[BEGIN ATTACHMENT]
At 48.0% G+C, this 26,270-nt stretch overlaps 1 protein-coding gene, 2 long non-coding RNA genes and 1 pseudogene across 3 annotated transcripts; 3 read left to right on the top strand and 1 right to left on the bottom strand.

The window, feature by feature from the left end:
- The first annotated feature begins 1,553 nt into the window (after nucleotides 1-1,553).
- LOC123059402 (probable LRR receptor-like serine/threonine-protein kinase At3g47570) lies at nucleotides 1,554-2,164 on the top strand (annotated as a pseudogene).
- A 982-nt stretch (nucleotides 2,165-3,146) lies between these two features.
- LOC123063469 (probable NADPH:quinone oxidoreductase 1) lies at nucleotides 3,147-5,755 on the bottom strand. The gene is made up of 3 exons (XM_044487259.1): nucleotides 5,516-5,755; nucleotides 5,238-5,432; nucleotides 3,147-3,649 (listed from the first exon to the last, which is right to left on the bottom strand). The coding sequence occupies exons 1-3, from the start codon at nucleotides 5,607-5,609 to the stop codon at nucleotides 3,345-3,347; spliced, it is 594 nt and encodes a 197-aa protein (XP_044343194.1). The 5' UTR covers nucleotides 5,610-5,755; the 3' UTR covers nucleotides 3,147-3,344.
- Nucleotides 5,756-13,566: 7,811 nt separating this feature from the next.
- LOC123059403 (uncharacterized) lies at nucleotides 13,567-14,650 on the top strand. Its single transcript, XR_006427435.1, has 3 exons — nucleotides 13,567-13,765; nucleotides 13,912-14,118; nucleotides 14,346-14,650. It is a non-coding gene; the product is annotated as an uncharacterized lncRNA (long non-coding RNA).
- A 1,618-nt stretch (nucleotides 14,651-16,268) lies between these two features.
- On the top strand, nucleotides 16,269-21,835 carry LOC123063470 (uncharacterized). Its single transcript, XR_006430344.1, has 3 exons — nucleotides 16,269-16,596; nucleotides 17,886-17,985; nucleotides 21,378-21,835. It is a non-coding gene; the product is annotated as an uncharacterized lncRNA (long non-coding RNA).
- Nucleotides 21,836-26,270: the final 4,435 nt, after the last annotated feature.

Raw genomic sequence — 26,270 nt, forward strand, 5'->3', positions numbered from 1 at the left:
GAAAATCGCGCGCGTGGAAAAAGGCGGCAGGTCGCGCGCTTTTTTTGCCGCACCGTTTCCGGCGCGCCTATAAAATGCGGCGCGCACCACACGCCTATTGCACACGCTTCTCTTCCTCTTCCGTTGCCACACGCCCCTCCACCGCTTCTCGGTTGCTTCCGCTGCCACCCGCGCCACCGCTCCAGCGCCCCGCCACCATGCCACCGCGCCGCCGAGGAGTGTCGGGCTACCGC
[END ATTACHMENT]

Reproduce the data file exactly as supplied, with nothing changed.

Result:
At 48.0% G+C, this 26,270-nt stretch overlaps 1 protein-coding gene, 2 long non-coding RNA genes and 1 pseudogene across 3 annotated transcripts; 3 read left to right on the top strand and 1 right to left on the bottom strand.

The window, feature by feature from the left end:
- The first annotated feature begins 1,553 nt into the window (after nucleotides 1-1,553).
- LOC123059402 (probable LRR receptor-like serine/threonine-protein kinase At3g47570) lies at nucleotides 1,554-2,164 on the top strand (annotated as a pseudogene).
- A 982-nt stretch (nucleotides 2,165-3,146) lies between these two features.
- LOC123063469 (probable NADPH:quinone oxidoreductase 1) lies at nucleotides 3,147-5,755 on the bottom strand. The gene is made up of 3 exons (XM_044487259.1): nucleotides 5,516-5,755; nucleotides 5,238-5,432; nucleotides 3,147-3,649 (listed from the first exon to the last, which is right to left on the bottom strand). The coding sequence occupies exons 1-3, from the start codon at nucleotides 5,607-5,609 to the stop codon at nucleotides 3,345-3,347; spliced, it is 594 nt and encodes a 197-aa protein (XP_044343194.1). The 5' UTR covers nucleotides 5,610-5,755; the 3' UTR covers nucleotides 3,147-3,344.
- Nucleotides 5,756-13,566: 7,811 nt separating this feature from the next.
- LOC123059403 (uncharacterized) lies at nucleotides 13,567-14,650 on the top strand. Its single transcript, XR_006427435.1, has 3 exons — nucleotides 13,567-13,765; nucleotides 13,912-14,118; nucleotides 14,346-14,650. It is a non-coding gene; the product is annotated as an uncharacterized lncRNA (long non-coding RNA).
- A 1,618-nt stretch (nucleotides 14,651-16,268) lies between these two features.
- On the top strand, nucleotides 16,269-21,835 carry LOC123063470 (uncharacterized). Its single transcript, XR_006430344.1, has 3 exons — nucleotides 16,269-16,596; nucleotides 17,886-17,985; nucleotides 21,378-21,835. It is a non-coding gene; the product is annotated as an uncharacterized lncRNA (long non-coding RNA).
- Nucleotides 21,836-26,270: the final 4,435 nt, after the last annotated feature.

Raw genomic sequence — 26,270 nt, forward strand, 5'->3', positions numbered from 1 at the left:
GAAAATCGCGCGCGTGGAAAAAGGCGGCAGGTCGCGCGCTTTTTTTGCCGCACCGTTTCCGGCGCGCCTATAAAATGCGGCGCGCACCACACGCCTATTGCACACGCTTCTCTTCCTCTTCCGTTGCCACACGCCCCTCCACCGCTTCTCGGTTGCTTCCGCTGCCACCCGCGCCACCGCTCCAGCGCCCCGCCACCATGCCACCGCGCCGCCGAGGAGTGTCGGGCTACCGC